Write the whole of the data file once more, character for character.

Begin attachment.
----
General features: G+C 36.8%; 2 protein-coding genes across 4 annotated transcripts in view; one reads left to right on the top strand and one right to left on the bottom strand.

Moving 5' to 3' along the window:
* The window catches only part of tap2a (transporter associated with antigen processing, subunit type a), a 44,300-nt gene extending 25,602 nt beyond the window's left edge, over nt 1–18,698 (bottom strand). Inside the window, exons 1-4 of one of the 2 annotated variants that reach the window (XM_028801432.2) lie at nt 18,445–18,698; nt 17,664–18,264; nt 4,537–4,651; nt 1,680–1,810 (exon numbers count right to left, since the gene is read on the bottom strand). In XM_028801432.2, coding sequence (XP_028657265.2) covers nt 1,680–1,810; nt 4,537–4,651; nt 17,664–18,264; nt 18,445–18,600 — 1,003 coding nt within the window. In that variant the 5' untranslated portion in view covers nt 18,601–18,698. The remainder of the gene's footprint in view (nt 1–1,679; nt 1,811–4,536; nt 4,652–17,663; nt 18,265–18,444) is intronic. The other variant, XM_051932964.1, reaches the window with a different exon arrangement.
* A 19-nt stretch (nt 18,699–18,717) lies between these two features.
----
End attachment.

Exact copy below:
General features: G+C 36.8%; 2 protein-coding genes across 4 annotated transcripts in view; one reads left to right on the top strand and one right to left on the bottom strand.

Moving 5' to 3' along the window:
* The window catches only part of tap2a (transporter associated with antigen processing, subunit type a), a 44,300-nt gene extending 25,602 nt beyond the window's left edge, over nt 1–18,698 (bottom strand). Inside the window, exons 1-4 of one of the 2 annotated variants that reach the window (XM_028801432.2) lie at nt 18,445–18,698; nt 17,664–18,264; nt 4,537–4,651; nt 1,680–1,810 (exon numbers count right to left, since the gene is read on the bottom strand). In XM_028801432.2, coding sequence (XP_028657265.2) covers nt 1,680–1,810; nt 4,537–4,651; nt 17,664–18,264; nt 18,445–18,600 — 1,003 coding nt within the window. In that variant the 5' untranslated portion in view covers nt 18,601–18,698. The remainder of the gene's footprint in view (nt 1–1,679; nt 1,811–4,536; nt 4,652–17,663; nt 18,265–18,444) is intronic. The other variant, XM_051932964.1, reaches the window with a different exon arrangement.
* A 19-nt stretch (nt 18,699–18,717) lies between these two features.